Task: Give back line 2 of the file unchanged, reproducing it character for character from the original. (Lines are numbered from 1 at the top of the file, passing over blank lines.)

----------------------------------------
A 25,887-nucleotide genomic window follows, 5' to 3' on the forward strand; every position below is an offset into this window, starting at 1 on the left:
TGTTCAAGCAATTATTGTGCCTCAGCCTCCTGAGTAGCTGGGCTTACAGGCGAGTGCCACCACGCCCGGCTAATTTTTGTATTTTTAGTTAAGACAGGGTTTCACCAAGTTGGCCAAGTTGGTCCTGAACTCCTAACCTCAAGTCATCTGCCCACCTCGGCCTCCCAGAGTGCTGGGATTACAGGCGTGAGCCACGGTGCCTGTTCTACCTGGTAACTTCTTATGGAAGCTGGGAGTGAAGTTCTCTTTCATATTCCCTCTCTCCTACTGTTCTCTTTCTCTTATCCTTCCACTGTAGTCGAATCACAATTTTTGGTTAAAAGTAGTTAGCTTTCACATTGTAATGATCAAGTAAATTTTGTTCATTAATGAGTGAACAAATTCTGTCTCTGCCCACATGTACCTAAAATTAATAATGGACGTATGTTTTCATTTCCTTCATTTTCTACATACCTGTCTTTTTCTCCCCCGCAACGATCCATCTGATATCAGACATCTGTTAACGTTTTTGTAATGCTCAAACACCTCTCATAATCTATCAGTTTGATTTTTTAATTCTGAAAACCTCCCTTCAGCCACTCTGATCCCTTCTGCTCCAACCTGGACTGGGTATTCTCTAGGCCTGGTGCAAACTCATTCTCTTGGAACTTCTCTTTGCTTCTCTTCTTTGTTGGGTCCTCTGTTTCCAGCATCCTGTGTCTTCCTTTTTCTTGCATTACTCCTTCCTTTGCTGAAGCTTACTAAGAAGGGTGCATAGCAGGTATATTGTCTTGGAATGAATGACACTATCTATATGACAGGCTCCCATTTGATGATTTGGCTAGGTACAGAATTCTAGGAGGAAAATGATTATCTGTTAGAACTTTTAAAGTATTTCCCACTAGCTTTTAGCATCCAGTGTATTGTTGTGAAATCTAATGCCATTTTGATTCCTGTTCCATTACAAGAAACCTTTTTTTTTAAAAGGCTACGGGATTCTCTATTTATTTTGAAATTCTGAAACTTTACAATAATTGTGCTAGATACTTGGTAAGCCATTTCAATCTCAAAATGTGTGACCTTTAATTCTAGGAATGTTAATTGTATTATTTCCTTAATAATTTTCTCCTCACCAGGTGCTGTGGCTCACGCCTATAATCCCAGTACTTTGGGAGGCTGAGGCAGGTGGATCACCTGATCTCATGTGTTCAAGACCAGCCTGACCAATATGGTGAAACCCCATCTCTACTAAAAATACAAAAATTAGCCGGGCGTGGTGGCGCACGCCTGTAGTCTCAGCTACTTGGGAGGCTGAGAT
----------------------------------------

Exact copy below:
TGTTCAAGCAATTATTGTGCCTCAGCCTCCTGAGTAGCTGGGCTTACAGGCGAGTGCCACCACGCCCGGCTAATTTTTGTATTTTTAGTTAAGACAGGGTTTCACCAAGTTGGCCAAGTTGGTCCTGAACTCCTAACCTCAAGTCATCTGCCCACCTCGGCCTCCCAGAGTGCTGGGATTACAGGCGTGAGCCACGGTGCCTGTTCTACCTGGTAACTTCTTATGGAAGCTGGGAGTGAAGTTCTCTTTCATATTCCCTCTCTCCTACTGTTCTCTTTCTCTTATCCTTCCACTGTAGTCGAATCACAATTTTTGGTTAAAAGTAGTTAGCTTTCACATTGTAATGATCAAGTAAATTTTGTTCATTAATGAGTGAACAAATTCTGTCTCTGCCCACATGTACCTAAAATTAATAATGGACGTATGTTTTCATTTCCTTCATTTTCTACATACCTGTCTTTTTCTCCCCCGCAACGATCCATCTGATATCAGACATCTGTTAACGTTTTTGTAATGCTCAAACACCTCTCATAATCTATCAGTTTGATTTTTTAATTCTGAAAACCTCCCTTCAGCCACTCTGATCCCTTCTGCTCCAACCTGGACTGGGTATTCTCTAGGCCTGGTGCAAACTCATTCTCTTGGAACTTCTCTTTGCTTCTCTTCTTTGTTGGGTCCTCTGTTTCCAGCATCCTGTGTCTTCCTTTTTCTTGCATTACTCCTTCCTTTGCTGAAGCTTACTAAGAAGGGTGCATAGCAGGTATATTGTCTTGGAATGAATGACACTATCTATATGACAGGCTCCCATTTGATGATTTGGCTAGGTACAGAATTCTAGGAGGAAAATGATTATCTGTTAGAACTTTTAAAGTATTTCCCACTAGCTTTTAGCATCCAGTGTATTGTTGTGAAATCTAATGCCATTTTGATTCCTGTTCCATTACAAGAAACCTTTTTTTTTAAAAGGCTACGGGATTCTCTATTTATTTTGAAATTCTGAAACTTTACAATAATTGTGCTAGATACTTGGTAAGCCATTTCAATCTCAAAATGTGTGACCTTTAATTCTAGGAATGTTAATTGTATTATTTCCTTAATAATTTTCTCCTCACCAGGTGCTGTGGCTCACGCCTATAATCCCAGTACTTTGGGAGGCTGAGGCAGGTGGATCACCTGATCTCATGTGTTCAAGACCAGCCTGACCAATATGGTGAAACCCCATCTCTACTAAAAATACAAAAATTAGCCGGGCGTGGTGGCGCACGCCTGTAGTCTCAGCTACTTGGGAGGCTGAGAT